The Poisoned Clementine – Journey to Laos

Last Sunday, I made pilgrimage to a supermarket carpark in Bangkok. My mission: to book myself onto a mini bus bound for Laos, so that I could re-enter Thailand on a new visa. We had been directed to meet under the big Tesco sign, just off the On Nut BTS station. There was a group of men sat around and several white vans parked up near by. I approached a fellow who looked friendly enough. Most people in Thailand, it must be said, look, and are, exceedingly friendly.

“Visa run to Laos?”

He took our passports and we dumped our bags on the back seats – once a back seat bad boy, always a back seat bad boy. It all seemed very casual, very non-official. Anyone with a van could park up there and collect passports and cash from foreigners and then drive off. That can be my backup career.

We handed over a little under six thousand baht. The bus started to fill up. A Russian woman took the seat between me and Chloe. Poor dear. In front, a bald-headed German man with no eyebrows, who had just finished a month-long stint as a monk. Then, a rather weasel-y looking, but ultimately friendly, British man, a student beside him, Middle Eastern, and then, right by the driver, two of the largest gentlemen I’ve ever seen in my life. They were also Russian, and wore tiny vests and shorts stretched tight over their ridiculously huge muscles.

We set off and I immediately downed a sleeping tablet that had been recommended to me by a more experienced runner. Soon enough, I was completely knocked out.

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If  he dies, he dies. But I must have my protein shake.

Around two hours later and the lights came on. We pulled into a service station and our friendly driver opened the door. “Twenty minutes”. I didn’t want to get off but he seemed quite insistent, and so I stood outside, feeling a little chilly for probably the first time ever in Thailand. The two Russian men popped open the back of the van and retrieved protein shakes, which they would proceed to knock back at every stop we made along the way. They also ate a prodigious number of bananas. It was a wonder they could hold them without smushing them to bits with their giant sausage fingers.

I didn’t really know anything about Laos before my trip. My main source of knowledge was King of the Hill and the Souphanousinphone family. I know next to nothing still, except that it’s Communist, the language is very similar to Thai, and they seemingly don’t have 7-Elevens there.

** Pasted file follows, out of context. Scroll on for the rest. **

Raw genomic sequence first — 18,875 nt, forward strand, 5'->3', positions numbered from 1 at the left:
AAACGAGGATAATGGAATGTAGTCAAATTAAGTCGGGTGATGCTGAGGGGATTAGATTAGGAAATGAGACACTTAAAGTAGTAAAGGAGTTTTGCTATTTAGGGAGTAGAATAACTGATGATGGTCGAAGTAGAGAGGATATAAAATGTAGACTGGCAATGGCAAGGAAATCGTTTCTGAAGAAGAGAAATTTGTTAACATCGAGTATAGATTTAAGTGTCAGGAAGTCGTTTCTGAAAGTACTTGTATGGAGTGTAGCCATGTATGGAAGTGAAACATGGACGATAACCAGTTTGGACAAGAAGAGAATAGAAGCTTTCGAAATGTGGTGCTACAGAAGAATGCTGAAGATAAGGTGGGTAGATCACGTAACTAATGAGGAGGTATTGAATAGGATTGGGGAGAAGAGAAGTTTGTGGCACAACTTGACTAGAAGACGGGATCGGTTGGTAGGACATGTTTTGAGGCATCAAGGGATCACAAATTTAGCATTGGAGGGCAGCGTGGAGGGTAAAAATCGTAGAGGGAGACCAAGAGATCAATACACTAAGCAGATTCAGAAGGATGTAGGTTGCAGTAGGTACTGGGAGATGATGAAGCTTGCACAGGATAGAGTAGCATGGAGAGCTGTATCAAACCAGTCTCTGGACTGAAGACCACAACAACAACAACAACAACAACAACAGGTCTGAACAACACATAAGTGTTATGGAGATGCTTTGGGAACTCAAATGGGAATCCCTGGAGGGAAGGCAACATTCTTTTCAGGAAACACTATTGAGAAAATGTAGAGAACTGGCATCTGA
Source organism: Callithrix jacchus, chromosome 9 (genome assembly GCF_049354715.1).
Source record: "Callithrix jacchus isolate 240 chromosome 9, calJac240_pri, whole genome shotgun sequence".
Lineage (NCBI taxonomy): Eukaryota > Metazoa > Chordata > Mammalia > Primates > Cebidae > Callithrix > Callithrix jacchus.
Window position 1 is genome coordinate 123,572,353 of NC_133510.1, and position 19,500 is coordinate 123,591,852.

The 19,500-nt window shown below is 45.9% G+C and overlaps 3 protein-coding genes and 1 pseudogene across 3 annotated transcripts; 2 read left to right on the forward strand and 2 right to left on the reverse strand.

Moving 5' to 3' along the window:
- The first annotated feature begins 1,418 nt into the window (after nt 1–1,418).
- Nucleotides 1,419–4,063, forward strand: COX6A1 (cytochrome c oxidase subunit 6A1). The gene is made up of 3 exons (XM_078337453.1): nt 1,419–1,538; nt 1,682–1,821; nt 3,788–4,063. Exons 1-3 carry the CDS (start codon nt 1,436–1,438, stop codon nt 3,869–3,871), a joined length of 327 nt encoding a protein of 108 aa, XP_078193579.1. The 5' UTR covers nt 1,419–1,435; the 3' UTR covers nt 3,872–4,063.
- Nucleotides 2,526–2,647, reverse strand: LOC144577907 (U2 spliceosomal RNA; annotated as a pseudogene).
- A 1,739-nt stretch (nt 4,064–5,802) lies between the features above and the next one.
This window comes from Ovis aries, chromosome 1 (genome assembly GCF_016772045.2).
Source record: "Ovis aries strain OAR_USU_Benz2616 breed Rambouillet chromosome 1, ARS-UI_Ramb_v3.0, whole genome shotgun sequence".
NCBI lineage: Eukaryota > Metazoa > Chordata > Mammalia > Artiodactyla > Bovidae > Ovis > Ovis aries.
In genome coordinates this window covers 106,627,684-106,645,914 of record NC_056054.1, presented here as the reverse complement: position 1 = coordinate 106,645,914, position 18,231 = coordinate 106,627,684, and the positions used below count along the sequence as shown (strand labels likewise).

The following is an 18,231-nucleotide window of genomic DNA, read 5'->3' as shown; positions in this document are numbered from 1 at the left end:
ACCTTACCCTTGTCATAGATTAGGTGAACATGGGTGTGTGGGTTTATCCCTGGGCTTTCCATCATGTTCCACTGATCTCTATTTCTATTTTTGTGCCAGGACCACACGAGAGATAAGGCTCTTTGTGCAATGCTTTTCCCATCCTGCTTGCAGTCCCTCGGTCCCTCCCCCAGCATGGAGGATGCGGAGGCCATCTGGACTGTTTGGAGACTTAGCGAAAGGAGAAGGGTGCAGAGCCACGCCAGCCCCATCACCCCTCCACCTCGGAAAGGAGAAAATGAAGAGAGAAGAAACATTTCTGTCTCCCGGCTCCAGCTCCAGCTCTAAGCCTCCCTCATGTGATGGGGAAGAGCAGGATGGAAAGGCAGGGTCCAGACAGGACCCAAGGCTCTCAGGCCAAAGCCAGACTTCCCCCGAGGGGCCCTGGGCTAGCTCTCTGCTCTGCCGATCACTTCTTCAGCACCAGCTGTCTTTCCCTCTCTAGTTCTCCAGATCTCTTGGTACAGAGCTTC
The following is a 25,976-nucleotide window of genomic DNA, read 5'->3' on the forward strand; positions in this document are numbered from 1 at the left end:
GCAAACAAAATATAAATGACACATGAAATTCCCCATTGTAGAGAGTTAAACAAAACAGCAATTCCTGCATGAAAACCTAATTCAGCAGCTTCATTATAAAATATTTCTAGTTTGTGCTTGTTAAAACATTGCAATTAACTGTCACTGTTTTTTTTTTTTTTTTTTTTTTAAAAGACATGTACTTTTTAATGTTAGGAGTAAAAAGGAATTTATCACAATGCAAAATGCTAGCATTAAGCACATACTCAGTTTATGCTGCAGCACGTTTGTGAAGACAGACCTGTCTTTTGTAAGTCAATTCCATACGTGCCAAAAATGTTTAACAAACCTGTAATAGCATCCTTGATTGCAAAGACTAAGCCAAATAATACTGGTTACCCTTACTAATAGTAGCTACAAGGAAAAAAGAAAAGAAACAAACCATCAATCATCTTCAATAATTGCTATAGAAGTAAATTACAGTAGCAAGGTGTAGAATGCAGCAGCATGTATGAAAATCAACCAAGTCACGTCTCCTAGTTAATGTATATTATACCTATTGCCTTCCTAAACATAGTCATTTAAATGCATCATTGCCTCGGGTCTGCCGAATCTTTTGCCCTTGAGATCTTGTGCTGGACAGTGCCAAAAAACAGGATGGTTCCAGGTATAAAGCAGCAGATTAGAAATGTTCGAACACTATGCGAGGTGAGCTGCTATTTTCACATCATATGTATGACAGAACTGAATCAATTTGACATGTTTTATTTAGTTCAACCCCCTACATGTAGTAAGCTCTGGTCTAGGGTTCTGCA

After the ten-hour journey, we arrived at the border to Vientiane. The crossing itself involved nothing more than remaining in a permanent state of semi-confusion, and being pushed around by bored and exasperated Thai people, who just wanted you to get your act together and sort yourself out. They did a great job I must say. Everything went smoothly, and I would recommend the service to anyone, because I can’t imagine where you’d even begin the process alone. There was a lot of waiting. A lot of boredom. Stamping of forms and general bureaucracy. In time, everything was done, and we were taken to a hotel.

(null).jpgI couldn’t tell you what it was called if I wanted to. I was so tired, confused, and done in. They featured this photo of Laotian Barry Chuckle a lot around the place. That could be a clue.

We had been promised a swimming pool, not that I’d brought my costume, but we found that to be empty. I was given a room key, 103, and I sloped off to go and collapse on my bed. I fell asleep and awoke an undetermined amount of time later.

“Great,” I thought, “It must be about five PM by now, I can go and have tea and then it’ll almost be bedtime.”

I checked my phone. It was 9 AM. I’ve never felt so lost in my life, time wise. Two days on an aeroplane didn’t do that to me.

The room itself was grim and smelled badly of damp. In the photo below, you can observe what I presume to be ancient Moorish architecture above the bathroom door. Surely not just some fancy cinder blocks. The TV played only loud Laotian static. A knock on the door. It was Chloe. The Wi-Fi didn’t reach her second story room. She took my spare bed.